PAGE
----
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Messages - michigancat

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1
Space Force is insanely bad

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Essentially Flyertalk / Re: How Many Credit Cards Do You Have?
« on: June 05, 2020, 10:18:54 PM »
I cancelled a chase rewards flight and they also have a dollar credit. And one way was United and the other was Hawaiian so it's a real pain

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Essentially Flyertalk / Re: San Francisco things
« on: June 05, 2020, 04:13:09 PM »

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both of those last two made me chuckle!

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here's a take!


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Farmers have always helped their neighbors when needed and now some are putting acres towards helping out their communities after seeing long lines outside local food pantries and empty shelves at the stores as a result of the pandemic.
There is a small but growing movement including several large row croppers who are not only bridging the huge gap between themselves and consumers but also trying to do some extra good by donating produce that is harvested from their "Milpa acres".
Definition of Milpa Acres: A milpa is a field in which farmers plant a dozen crops at once including corn, avocados, multiple varieties of squash and bean, melon, tomatoes, chilis, sweet potato, etc. Milpa crops are nutritionally and environmentally complementary. Corn lacks the amino acids, lysine, and tryptophan which the body needs to make proteins and niacin, but the beans have both lysine and tryptophan. The Squashes, for their part, provide an array of vitamins; avocados, fats, etc. The milpa, in the estimation of H. Garrison Wilkes, a corn researcher at the University of Massachusetts in Boston, "is one of the most successful human inventions ever created."
Tom Cannon, who operates 10,000 acres of crops and cattle near Blackwell, Oklahoma, was already getting hit hard from the trade war battles, then the effects of COVID-19 on the food supply chain led him to make the move to Milpa and help out those needing a meal. I found one of his comments interesting, where he mentioned that even farmers are dependent on our fragile food system and a lot of them are only four days away from hunger, not something we often think about. As a result, Cannon decided to start growing a variety of fruits and vegetables for local consumption. It’s the perfect way for a commodity farmer to grow produce without changing farming practices. I'm told you can just load the drill with 50 plus species and don’t ever have to go back until it is time to harvest, which most times you don't even do yourself.
From what I understand, most of these Milpa plots not only put food on the grower's plates but most of the 4,000 plus pounds of produce each acre delivers get donated to local community groups like food banks, youth groups, and churches. All they have to do is agree to do the harvesting. When that's finished, the rest serves as green manure for the field. Keep in mind, so far most of the growers who are stepping up are also committed regenerative farmers who are already on board with the benefits beyond the ease of planting which include crowding out weeds, encouraging beneficial insects, and increasing soil moisture retention.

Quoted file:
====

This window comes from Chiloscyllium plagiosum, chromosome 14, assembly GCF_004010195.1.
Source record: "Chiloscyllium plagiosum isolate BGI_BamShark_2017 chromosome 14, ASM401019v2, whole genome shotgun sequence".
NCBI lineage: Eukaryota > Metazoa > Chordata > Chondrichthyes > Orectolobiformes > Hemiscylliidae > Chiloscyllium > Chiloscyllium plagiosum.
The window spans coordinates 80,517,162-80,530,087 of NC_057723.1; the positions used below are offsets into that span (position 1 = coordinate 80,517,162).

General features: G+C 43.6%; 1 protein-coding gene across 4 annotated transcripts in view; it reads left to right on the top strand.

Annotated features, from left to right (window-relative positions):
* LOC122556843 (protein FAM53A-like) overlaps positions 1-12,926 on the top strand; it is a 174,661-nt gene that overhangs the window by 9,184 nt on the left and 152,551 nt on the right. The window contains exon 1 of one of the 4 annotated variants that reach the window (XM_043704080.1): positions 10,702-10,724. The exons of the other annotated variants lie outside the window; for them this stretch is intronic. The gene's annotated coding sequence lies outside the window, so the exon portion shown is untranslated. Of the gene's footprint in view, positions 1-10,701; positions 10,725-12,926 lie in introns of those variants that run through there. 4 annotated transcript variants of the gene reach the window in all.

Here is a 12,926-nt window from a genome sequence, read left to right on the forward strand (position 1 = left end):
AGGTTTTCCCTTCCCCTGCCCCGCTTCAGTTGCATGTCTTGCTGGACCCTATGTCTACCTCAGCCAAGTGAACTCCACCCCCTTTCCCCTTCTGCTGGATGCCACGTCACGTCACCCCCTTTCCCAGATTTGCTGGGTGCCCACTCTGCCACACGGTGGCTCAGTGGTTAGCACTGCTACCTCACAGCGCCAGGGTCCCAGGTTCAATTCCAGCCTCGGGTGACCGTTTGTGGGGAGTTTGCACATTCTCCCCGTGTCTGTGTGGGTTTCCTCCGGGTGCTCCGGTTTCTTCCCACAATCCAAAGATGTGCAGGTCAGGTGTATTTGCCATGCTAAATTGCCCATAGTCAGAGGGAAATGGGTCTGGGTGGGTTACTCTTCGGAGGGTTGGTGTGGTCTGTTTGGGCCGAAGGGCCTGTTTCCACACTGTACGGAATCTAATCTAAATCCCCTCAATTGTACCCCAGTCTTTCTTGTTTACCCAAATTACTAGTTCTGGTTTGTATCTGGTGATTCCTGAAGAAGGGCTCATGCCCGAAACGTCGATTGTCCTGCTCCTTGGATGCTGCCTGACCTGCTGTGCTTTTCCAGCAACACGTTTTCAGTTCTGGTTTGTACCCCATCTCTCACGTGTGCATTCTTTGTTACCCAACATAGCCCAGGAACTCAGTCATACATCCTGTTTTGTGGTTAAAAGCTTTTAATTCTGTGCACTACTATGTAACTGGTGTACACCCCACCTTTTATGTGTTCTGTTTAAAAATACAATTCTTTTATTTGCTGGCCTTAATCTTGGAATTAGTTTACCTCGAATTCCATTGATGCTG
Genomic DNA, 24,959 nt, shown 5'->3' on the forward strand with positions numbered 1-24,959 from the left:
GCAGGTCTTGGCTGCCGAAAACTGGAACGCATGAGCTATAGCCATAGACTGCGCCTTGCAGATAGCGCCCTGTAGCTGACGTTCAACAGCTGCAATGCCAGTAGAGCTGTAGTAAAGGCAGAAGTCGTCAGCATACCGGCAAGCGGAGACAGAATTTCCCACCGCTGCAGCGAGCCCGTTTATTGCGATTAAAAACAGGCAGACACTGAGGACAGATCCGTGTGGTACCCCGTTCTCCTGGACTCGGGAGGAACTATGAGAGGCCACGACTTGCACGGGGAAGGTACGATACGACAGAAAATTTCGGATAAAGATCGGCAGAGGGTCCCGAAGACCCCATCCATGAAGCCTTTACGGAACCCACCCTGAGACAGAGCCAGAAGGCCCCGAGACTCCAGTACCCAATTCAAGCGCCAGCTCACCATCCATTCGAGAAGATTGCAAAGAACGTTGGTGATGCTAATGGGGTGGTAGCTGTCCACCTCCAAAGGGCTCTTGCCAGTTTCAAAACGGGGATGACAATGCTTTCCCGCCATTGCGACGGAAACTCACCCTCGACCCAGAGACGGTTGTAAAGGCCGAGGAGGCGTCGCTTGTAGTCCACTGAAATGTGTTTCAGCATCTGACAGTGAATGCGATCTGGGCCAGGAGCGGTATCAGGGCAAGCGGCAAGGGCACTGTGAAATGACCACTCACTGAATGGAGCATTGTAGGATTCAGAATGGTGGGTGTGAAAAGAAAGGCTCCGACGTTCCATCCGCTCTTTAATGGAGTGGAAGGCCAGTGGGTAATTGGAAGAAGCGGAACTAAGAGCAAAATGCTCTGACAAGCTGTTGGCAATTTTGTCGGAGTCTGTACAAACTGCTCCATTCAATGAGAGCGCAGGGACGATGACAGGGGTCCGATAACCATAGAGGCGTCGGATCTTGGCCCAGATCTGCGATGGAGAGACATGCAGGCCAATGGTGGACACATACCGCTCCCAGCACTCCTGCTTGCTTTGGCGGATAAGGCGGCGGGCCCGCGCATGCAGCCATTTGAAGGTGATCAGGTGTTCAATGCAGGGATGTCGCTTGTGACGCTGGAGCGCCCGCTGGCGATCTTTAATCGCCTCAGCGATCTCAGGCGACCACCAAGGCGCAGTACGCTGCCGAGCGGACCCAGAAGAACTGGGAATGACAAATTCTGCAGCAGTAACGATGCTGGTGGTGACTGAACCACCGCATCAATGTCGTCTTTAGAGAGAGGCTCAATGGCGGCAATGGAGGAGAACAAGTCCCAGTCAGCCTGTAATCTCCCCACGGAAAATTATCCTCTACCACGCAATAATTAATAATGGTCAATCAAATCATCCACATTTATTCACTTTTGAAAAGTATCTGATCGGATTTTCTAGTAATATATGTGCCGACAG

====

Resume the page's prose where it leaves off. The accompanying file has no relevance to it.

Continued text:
We read an article the other day in Successful Farming that told about Sedgwick, Kansas, farmer Ryan Speer and his wife, Jennifer, who have planted a Milpa Gardens for three years. The Speers have harvested tons of produce, giving it not only to the Food and Farm Council, but to the Salvation Army, women’s shelters, and employees of the Newton, Kansas, hospital where Jennifer works. They pick three times a week, two hours per night harvesting, putting the food in laundry baskets, filling five to six laundry baskets full of vegetables every few days. The Speers grow a few rows of sweet corn separately in a cornfield, and add those ears to the baskets, while Jennifer provides recipes on how to fix meals with these vegetables. Read their full story HERE.
Some growers may not like a field that doesn't have straight rows but for the locals, it adds a new experience to acquiring your food as it's more of a scavenger hunt, where you have to navigate through the cover, never exactly knowing when you're going to run across that watermelon you crave. Cannon says one of the greatest joys he receives is the sounds of delight that come from his fields, as children and adults finally happen upon what they are looking for. It seems like harvesting a Milpa unleashes the inner forager in everyone.